Dispatches from the Creation Wars

Supreme Court D-Day

By the way, today is the end of the 2006/2007 Supreme Court term. What that typically means is the release of the last few pending rulings, usually very close and controversial ones. Two cases I’m particularly interested in are Hein v. Freedom From Religion Foundation and Morse v Frederick. The first one is an important standing doctrine case. AP reports that the court denied taxpayer standing for establishment clause cases by a 5-4 vote, with Alito writing the majority opinion. The opinion is not yet available on the Court’s website, though, so I haven’t seen it. Not a good outcome though.

The second case is the infamous Bong Hits 4 Jesus case. Sandefur emailed me to say the ruling went the wrong way (in favor of the school rather than the student) but I have not seen either the ruling or the breakdown, only that Roberts wrote the opinion. More news as I get to see the rulings and more analysis over the next couple days as I read them, but it’s looking like it’s not a good day judicially.

Comments

  1. #1 nicole
    June 25, 2007

    The NYT is reporting both of these as well. The only detail on Hein v Freedom from Religion Foundation is that David Souter wrote the dissent. Both of these are very depressing.

  2. #2 Jeb, FCD
    June 25, 2007

    This seems appropriate:

    Welcome my son, welcome to the machine.
    Where have you been?
    It’s alright we know where you’ve been.

  3. #3 dogmeatib
    June 25, 2007

    I’m really not happy with judges right now.

    I know of a case where the judge ruled that discrimination had occurred, but that the employer responsible wasn’t responsible because, get this, they said they didn’t know.

  4. #4 W. Kevin Vicklund
    June 25, 2007

    Hmmm… how is this going to affect the recent North Dakota church/state case on juvies? The named plaintiffs were all using taxpayer status as standing.

  5. #5 Ed Brayton
    June 25, 2007

    I have the ruling now and I’m going through it and will likely have a critique of it up tomorrow morning. It’s actually a plurality opinion. Scalia filed an opinion that Thomas joined agreeing with the outcome but disagreeing with the majority’s reasoning and urging that the Court should overturn Flast v Cohen and do away with taxpayer standing entirely. Kennedy also filed his own concurrence, but I haven’t read it yet. Souter wrote the dissent with Breyer, Ginsburg and Stevens joining him. That’s a lineup one can expect fairly consistently.

  6. #6 Gerard Harbison
    June 25, 2007

    It looks like the Hein ruling is pretty narrow. While it’s a deplorable decision, an overturn of Flast v Cohen would have been worse.

  7. #7 Joe Shelby
    June 25, 2007

    According to a summary by CNSNews.com on the Bong Hits case:

    The Justices decided that schools have leeway to fight anything deemed to be a pro-drug message, since that is part of their mission. In this case, the justices said the school and school officials cannot be held liable for forcing Frederick to take down his sign, even though he was not standing on school property.

    *sigh* – kids never get any rights these days…or ever.

  8. #8 Greg
    June 25, 2007

    It looks like, however, that the Alito concurrence is controlling and that if the message can be “plausibly be interpreted as commenting on any political or social issue” then it would be allowed.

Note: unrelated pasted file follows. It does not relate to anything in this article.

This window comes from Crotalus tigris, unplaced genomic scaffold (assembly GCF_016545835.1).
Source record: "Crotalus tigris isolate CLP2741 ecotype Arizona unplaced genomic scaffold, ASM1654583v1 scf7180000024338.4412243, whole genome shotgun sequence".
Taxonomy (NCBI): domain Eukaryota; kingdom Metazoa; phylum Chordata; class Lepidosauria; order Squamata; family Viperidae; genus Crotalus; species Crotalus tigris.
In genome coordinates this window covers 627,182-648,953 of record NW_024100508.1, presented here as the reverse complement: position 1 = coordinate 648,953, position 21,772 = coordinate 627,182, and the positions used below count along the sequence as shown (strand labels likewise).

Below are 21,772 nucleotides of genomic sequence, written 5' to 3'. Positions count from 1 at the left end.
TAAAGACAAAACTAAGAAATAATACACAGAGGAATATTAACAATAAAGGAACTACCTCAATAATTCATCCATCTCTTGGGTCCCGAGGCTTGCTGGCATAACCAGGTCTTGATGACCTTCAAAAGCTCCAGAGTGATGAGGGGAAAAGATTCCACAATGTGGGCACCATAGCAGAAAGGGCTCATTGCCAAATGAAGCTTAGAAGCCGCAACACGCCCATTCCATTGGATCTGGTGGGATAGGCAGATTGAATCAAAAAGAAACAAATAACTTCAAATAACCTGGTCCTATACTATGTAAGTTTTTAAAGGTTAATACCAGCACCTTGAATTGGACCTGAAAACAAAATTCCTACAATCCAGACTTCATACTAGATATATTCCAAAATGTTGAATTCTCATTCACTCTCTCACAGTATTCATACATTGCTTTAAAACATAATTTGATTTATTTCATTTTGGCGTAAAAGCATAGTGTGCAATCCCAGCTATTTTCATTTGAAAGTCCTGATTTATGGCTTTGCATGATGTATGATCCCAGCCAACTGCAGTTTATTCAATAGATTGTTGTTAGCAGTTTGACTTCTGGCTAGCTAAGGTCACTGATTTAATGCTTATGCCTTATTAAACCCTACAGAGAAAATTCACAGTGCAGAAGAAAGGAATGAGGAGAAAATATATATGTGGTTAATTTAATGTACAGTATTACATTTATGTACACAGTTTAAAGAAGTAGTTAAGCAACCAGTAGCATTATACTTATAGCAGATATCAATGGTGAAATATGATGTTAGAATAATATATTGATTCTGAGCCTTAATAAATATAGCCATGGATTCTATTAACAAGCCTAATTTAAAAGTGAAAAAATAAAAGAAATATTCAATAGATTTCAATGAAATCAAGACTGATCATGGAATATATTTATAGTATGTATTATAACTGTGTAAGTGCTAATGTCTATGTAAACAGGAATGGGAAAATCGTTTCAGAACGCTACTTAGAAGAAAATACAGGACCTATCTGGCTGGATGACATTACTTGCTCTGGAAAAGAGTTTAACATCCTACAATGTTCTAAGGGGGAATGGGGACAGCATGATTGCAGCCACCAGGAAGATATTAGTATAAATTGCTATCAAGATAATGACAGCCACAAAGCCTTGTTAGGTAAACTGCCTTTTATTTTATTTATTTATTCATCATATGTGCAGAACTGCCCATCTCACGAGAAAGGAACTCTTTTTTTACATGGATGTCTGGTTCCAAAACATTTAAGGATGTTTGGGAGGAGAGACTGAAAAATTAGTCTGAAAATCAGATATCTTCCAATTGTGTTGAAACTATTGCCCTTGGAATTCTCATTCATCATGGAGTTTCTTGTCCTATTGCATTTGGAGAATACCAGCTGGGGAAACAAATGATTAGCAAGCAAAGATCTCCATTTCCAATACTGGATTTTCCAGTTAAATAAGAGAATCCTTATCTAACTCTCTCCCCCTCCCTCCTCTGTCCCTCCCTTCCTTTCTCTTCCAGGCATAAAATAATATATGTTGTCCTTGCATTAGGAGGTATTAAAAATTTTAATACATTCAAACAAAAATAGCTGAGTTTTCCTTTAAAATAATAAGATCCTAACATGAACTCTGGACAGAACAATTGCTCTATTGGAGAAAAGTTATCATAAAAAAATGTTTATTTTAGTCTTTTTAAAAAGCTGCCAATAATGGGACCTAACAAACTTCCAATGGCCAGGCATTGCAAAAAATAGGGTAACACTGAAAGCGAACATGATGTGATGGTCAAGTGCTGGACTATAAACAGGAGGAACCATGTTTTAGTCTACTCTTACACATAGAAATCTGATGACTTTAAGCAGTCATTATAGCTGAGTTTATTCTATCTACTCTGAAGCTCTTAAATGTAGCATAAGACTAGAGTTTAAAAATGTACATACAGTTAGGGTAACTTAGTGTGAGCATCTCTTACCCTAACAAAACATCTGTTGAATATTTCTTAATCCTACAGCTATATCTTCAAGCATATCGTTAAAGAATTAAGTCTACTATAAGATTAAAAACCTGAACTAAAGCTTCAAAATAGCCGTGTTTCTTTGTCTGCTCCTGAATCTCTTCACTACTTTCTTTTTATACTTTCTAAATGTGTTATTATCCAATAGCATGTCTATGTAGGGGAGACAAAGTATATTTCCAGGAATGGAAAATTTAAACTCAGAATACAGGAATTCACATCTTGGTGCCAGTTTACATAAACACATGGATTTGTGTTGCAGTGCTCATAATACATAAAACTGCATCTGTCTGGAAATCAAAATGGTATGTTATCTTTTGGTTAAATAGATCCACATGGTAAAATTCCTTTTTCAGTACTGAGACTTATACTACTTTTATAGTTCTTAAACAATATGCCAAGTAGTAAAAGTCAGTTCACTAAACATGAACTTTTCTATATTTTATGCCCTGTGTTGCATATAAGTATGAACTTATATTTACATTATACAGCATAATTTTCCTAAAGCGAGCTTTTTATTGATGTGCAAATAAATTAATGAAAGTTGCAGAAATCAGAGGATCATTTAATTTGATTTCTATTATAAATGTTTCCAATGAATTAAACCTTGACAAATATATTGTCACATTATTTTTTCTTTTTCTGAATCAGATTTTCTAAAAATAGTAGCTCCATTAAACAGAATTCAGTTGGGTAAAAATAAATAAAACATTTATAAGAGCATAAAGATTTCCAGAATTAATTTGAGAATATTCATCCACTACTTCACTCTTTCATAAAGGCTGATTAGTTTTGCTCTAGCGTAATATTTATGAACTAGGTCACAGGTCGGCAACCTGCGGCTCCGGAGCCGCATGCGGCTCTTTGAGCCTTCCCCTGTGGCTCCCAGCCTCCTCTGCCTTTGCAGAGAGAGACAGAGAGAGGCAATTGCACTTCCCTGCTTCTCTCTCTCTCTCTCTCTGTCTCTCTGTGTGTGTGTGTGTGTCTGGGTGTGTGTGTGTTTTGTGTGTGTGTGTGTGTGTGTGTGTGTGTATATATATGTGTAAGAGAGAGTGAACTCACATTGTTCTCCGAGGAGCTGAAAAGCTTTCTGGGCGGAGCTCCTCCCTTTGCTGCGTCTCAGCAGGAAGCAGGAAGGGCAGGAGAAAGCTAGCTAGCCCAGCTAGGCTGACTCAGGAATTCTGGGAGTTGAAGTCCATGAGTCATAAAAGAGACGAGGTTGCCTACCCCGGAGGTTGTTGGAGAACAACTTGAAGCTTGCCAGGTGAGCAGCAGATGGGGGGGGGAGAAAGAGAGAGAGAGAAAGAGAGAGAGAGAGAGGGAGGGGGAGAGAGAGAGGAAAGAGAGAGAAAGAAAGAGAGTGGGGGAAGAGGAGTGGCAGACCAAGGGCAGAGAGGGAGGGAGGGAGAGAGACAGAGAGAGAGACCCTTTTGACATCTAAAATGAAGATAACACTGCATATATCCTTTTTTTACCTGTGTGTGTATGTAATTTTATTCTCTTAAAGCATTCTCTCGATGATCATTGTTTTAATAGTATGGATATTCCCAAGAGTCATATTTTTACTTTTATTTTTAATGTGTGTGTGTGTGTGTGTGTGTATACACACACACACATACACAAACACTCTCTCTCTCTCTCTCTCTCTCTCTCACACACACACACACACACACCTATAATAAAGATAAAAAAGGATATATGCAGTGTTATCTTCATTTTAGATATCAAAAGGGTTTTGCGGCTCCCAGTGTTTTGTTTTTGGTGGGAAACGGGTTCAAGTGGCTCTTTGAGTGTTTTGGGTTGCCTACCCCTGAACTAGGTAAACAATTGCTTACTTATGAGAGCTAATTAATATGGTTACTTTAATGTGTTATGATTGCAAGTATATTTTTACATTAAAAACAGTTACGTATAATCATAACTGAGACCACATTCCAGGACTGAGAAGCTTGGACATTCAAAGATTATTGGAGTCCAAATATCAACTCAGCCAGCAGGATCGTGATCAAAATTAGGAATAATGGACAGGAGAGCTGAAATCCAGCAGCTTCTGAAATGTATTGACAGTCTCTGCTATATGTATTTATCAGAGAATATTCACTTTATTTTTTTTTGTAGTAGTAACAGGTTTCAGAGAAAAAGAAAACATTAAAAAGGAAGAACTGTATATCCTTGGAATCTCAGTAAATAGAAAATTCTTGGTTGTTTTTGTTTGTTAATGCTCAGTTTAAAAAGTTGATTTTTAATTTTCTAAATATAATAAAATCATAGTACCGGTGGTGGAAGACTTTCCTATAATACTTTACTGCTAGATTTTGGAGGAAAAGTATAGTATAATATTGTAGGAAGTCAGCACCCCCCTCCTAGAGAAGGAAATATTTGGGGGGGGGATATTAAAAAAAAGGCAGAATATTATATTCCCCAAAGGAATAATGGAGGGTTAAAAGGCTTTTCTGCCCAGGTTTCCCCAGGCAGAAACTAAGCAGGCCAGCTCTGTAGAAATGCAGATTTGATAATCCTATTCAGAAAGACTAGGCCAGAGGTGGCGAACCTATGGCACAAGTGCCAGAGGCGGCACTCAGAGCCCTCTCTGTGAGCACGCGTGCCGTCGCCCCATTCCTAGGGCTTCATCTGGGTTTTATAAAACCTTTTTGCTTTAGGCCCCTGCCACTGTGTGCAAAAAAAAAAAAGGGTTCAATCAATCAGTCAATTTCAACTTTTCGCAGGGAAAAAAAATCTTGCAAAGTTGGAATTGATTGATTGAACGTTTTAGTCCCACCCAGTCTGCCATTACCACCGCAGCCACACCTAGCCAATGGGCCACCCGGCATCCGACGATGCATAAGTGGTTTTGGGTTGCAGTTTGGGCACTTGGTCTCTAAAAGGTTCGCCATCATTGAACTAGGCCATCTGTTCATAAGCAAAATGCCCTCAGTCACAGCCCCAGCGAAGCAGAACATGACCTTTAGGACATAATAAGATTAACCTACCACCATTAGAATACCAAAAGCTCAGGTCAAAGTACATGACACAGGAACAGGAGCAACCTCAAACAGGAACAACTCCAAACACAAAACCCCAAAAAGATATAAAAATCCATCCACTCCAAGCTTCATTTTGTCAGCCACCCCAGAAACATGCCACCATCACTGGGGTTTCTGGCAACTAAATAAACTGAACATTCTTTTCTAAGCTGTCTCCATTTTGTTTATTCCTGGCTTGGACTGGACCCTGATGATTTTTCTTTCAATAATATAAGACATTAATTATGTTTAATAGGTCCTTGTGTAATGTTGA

So, if the banner had said, “Don’t criminalize ‘Bong hits 4 Jesus,’” that would have been okay.

  9. #9 Ahcuah
    June 25, 2007

    I saw a news report that Thomas advocated overturning Tinker: school kids have no First Amendment rights. Quoting Thomas:

    By the time the States ratified the Fourteenth Amendment, public schools had become relatively common. If students in public schools were originally understood as having free-speech rights, one would have expected 19th-century public schools to have respected those rights and courts to have enforced them. They did not.

    Yeah, and if black civil rights were to be enforced, one would have expected 19th-century schools to have respected those rights, too. Instead, it took to at least 1954.

  10. #10 plunge
    June 25, 2007

    Now this is sort of interesting. I wonder now if a child that mentions some creationist falsehood can be suspended for promoting lies, since teaching science is a critical part of the schools mission.

    Something tells me that the court would find the exact opposite result (which I’d agree with). But it certainly would be interesting to see how they manage to justify the hypocrisy.

  11. #11 Joe Shelby
    June 25, 2007

    plunge: that’s exactly why the Christian right was on the ACLU’s side in this case. They were there defending a students right to mention Jesus, regardless of any alledged drug interpretation. Already there are too many cases of “Choose Life” and “Jesus Saves” t-shirts being kicked out of school by administrators ignorant of what the first amendment means.

  12. #12 Rasputin
    June 25, 2007

    I just read the summary of the plurality decision in Hein, and will have to wait to read the whole thing so please correct me if I’m wrong here, but doesn’t the argument sound like this:

    FFRF has no standing because it’s the Executive branch rather than Legislative and if Joe Taxpayer had standing here then he’d have standing to sue over every speech anytime anyone in the Executive branch mentioned God at all and that would be ridiculous.